Election petition unnecessary
I was shocked and dismayed to read in the Daily Nation issue of August 16, 2016 that the UPND had maintained that its leader Hakainde Hichilema won the August 11 general elections and had declared that the opposition party would petition the election of President Edgar Lungu in the Constitutional Court.
The UPND chairman for Legal Affairs Jack Mwiimbu charged: “As UPND, we have no doubt in our minds that our candidate Hakainde Hichilema had won these elections. We have a Parallel Voter Tabulation (PVT) in place which indicated that he had won by more than 54%’’. Admittedly, this was a mispresentation of figures.
How could an independent and non-partisan voter tabulation by a consortium of Christian churches that had validated and consistently agreed with the Electoral Commission of Zambia (ECZ) result in which the UPND leader garnered 47.6% compared to the incumbent President’s 50.4% be in error?
Unless, of course, the PVT result the UPND claims to have in place got the blessings from the Seventh Day Adventist Church where their leader Hakainde Hichilema claims to congregate then they could go ahead with the petition. Honestly, how do you dispute the results when this consortium which is composed of the Council of Churches in Zambia (CCZ); Evangelical Fellowship of Zambia (EFZ); Jesuit Centre for Theological Reflections (JCTR) and Zambia Conference of Catholic Bishops (ZCCB), through Caritas Zambia, confirmed that its PVT was consistent with the ECZ results? My mind boggles.
As a seasoned legal practitioner, Jack Mwiimbu also gave the impression that the elections were rigged yet Zambia had a free and fair elections according to most of the world, and the usual motley array of African, United Nations and Western election observers who witnessed the polls.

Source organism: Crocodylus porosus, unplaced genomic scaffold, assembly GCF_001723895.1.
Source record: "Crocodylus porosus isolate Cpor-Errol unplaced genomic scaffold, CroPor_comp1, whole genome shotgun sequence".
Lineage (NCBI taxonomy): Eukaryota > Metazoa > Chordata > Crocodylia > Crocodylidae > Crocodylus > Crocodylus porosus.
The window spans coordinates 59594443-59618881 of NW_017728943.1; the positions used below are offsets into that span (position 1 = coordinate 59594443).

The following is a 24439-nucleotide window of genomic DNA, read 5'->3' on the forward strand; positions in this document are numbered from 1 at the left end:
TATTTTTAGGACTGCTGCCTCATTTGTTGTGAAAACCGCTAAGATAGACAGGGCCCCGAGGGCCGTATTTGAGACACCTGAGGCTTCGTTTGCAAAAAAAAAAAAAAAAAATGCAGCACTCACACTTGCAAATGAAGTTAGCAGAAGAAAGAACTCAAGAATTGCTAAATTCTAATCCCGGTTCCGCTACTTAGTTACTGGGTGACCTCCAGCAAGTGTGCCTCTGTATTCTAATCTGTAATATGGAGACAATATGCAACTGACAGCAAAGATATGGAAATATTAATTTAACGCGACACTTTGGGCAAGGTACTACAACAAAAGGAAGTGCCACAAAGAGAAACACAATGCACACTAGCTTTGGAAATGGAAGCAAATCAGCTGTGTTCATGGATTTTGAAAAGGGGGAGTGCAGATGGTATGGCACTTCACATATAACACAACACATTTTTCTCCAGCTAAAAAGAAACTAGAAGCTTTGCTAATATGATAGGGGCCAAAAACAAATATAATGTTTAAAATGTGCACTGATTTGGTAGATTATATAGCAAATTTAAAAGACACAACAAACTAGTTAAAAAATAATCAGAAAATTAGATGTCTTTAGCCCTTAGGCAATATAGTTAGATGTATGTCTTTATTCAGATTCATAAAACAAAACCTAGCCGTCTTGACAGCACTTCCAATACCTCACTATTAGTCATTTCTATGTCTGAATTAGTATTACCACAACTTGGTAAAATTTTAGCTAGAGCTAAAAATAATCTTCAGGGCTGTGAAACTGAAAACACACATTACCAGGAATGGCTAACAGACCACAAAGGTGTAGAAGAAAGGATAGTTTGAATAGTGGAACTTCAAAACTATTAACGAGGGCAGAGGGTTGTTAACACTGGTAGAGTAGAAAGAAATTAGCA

Next time Jack Mwiimbu must do his research thoroughly so that his legal practice does not lose the trust and popularity it enjoys in Southern Province and the entire country.
I wonder if this petition of exaggerated claims by the UPND is not the case of history repeating itself like it did in 2006, 2008, 2011, 2015 and now in 2016.
Things fall apart for the UPND
The PF chairperson for elections, Jean Kapata, reportedly said the UPND had continued inventing accusations, excuses and reasons to reject the outcome of the Thursday general elections by accusing the ruling party and the Electoral Commission of Zambia (ECZ) of conniving to manipulate the election results (Daily Nation, August 15, 2016).
According to most of the world, and the usual motley array of African, United Nations and Western observers who witnessed the polls, the UPND leader Hakainde Hichilema was beaten clean, fair and square by the incumbent President Edgar Lungu.
But the UPND political leaders were seemingly not ready for the smooth acceptance of defeat that had been recently witnessed next door in Tanzania.
And no one could persuade the UPND leader to budge without a myriad of accusations, excuses and reasons.
Instead, the 2008 Zimbabwean and 2007 Kenyan elections seemed a better model – teaching UPND politicians that even if you lost the cup final you still walked away with a hand on the trophy; meaning more precisely, of a power-sharing arrangement.
It is difficult to overestimate what a disaster the August 11 post-election crisis has been for the opposition party: instead of nationwide unification, the southern, north-western and western regions of the country again became distinct balkanized ethnic blocks of a narrow-minded, xenophobic chieftain masquerading as a presidential candidate.
And this appears to be exactly what happened, judging from the voting figures and patterns in Southern, North-Western and Western provinces.